Sermon for Easter Morning 2023 preached by the Revd Dr Trevor Jamison at Saint Columba’s United Reformed Church, North Shields
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‘Supposing him to be the gardener …’ (20:15)
What prevented Mary Magdalene from recognising Jesus? Maybe it was the tears in her eyes. After all, the question put to her by the two angels in the tomb was, ‘Woman, why are you weeping?’ Maybe it was as simple as Mary not being able to focus through her tears on the figure before her in the gloom of an early morning.
Or perhaps it was about her expectations. Who expects the person standing before you to be someone that you know has died? As we heard in our earlier reading (Luke 24:1-12) she had come to the tomb to place spices on the body of Jesus. Prior to that, on the Friday, she had been one of the small group of followers who stood near the cross, as Jesus died upon it. She had seen Jesus dead. She was aware that his body had been put in the tomb. So when she found that the tomb was empty she believed that someone had removed the body, not that Jesus was risen from the dead: ‘if you have carried him away, tell me where you have laid him, and I will take him away.’ (29:15)
Or maybe it wasn’t so much to do with Mary as it was to do with Jesus. Perhaps the way he looked was in some way different from what it had been before. An account of a later appearance to disciples in a locked room mentions the wounds on his body, but his ability to appear in such a way hints that his body might in some ways have different from, or more than, the form it had taken before his crucifixion and death. All in all, there are a number of reasons why Mary might not have recognised Jesus right from the off on Easter morning.
But then Mary does recognise Jesus. She did not recognise him on sight. Nor did she recognise him by the sound of his voice. Jesus, echoing the angels, asked, ‘Why are you weeping? For whom are you looking?’ (20:15) But even then Mary was still taking Jesus for the cemetery gardener, replying with her questions about whether he know where his own body lay. It’s actually when Jesus said her name – ‘Mary!’ (20:16) – that light dawned. ‘Rabbouni!’ she replied, which as John’s Gospel helpfully informs us, means, ‘Rabbi!’ Mary recognised the teacher that she had accompanied from the days of his early ministry in Galilee. (Luke 8:1-3)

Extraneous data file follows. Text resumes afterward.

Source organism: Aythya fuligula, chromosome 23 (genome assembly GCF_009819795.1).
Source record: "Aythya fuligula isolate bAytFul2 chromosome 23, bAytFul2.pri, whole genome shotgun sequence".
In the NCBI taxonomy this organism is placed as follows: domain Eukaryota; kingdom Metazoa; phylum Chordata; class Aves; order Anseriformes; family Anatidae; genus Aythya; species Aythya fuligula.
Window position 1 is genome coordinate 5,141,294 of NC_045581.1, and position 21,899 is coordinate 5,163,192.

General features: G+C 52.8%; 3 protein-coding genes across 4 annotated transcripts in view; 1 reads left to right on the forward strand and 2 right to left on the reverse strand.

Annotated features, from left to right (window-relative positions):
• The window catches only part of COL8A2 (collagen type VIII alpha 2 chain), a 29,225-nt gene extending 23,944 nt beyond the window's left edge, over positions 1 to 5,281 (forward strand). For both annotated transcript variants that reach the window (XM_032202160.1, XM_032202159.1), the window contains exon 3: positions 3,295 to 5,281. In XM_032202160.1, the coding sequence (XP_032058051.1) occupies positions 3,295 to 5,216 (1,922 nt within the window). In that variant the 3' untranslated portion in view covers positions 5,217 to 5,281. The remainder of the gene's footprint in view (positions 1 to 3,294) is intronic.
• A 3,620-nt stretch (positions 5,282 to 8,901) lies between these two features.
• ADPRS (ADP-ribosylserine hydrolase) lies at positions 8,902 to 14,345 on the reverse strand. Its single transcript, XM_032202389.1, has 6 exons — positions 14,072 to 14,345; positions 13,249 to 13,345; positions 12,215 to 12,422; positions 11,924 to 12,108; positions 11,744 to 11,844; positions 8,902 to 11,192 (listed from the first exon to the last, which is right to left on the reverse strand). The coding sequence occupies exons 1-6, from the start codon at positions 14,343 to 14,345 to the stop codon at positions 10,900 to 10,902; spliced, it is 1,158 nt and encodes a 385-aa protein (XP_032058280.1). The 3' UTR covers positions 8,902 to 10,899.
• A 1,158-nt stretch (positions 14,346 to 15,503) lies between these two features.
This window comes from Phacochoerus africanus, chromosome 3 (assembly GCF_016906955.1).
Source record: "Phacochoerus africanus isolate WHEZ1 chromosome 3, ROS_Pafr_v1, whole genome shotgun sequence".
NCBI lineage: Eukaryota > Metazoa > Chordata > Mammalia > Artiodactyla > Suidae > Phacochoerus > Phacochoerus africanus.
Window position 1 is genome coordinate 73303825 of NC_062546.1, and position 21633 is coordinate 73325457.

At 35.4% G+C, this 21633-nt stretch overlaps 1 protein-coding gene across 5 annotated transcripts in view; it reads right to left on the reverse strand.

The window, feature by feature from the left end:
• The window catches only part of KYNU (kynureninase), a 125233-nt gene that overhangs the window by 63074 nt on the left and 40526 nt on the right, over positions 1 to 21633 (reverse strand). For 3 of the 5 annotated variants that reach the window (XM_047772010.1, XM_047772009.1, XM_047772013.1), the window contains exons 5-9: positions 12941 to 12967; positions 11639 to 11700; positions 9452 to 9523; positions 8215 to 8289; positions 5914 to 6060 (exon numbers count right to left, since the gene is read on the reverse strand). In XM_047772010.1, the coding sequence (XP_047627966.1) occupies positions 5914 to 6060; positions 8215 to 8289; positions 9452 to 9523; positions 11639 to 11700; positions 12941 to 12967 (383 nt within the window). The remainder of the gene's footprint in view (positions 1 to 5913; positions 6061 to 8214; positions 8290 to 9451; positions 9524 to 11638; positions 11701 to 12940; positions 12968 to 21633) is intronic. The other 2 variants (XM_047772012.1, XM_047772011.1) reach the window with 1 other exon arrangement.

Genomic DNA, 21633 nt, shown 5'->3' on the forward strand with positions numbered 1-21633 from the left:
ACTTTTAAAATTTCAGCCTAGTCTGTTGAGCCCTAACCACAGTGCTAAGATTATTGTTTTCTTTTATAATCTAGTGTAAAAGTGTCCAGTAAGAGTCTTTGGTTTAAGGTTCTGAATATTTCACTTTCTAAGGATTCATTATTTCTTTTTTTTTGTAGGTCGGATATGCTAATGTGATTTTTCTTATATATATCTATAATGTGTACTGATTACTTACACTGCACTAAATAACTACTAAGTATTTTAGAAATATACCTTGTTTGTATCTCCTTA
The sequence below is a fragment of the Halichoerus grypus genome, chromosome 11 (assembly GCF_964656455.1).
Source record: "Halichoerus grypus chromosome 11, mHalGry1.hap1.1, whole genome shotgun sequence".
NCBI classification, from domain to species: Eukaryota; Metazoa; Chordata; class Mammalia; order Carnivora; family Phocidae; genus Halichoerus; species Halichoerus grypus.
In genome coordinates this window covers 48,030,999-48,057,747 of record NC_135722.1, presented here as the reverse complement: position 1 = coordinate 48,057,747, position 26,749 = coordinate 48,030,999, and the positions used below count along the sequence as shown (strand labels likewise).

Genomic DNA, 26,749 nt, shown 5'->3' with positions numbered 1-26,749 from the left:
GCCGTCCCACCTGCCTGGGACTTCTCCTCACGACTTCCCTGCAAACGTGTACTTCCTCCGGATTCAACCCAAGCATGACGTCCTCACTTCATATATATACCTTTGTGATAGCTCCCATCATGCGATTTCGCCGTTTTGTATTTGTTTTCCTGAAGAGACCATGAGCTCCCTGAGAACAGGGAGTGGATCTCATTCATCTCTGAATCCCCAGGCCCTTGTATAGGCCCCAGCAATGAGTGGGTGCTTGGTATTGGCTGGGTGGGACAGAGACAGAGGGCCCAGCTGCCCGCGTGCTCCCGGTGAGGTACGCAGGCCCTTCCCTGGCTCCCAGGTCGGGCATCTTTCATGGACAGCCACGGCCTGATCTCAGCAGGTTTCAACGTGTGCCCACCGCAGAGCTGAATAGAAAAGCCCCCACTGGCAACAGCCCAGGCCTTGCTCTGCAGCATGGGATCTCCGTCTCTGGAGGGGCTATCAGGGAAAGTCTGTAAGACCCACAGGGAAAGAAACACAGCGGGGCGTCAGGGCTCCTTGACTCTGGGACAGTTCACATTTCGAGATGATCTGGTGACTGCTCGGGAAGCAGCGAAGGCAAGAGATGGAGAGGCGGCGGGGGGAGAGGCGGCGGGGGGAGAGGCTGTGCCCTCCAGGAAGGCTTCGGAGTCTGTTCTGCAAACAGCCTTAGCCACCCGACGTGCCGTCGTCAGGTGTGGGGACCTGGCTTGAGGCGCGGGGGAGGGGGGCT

Now Mary’s eyes are opened to see and recognise who it that stands before her. Now the gloom has lifted. Jesus who had died on the cross and who had been buried; Jesus, who had been lost to Mary and to the other disciples, was back with her; alive; risen from the dead. Physically, she could touch him, but she could not hold on to him: ‘Do not hold on to me, because I have not yet ascended to the Father,’ (20:17) said Jesus.
Instead, Mary was to go to the other disciples and share her experience with them. And so, as John’s Gospel tells us, ‘she went and announced to the disciples, ‘I have seen the Lord,’ and she told them that he had said these things to her.’ (20:18) A stunning experience for Mary, and a shocking message for the other disciples. What should we make of all that today?
Recognising the risen Jesus Christ is strongly linked with having a relationship with Jesus. For years and years I worked with the assumption that Mary recognised her risen Lord when she heard his voice, but that’s not what it says in John’s Gospel. Jesus spoke to her with questions about why she was weeping and for whom she was looking but she still did not realise who he was. It was when Jesus said her name that she realised that he was alive.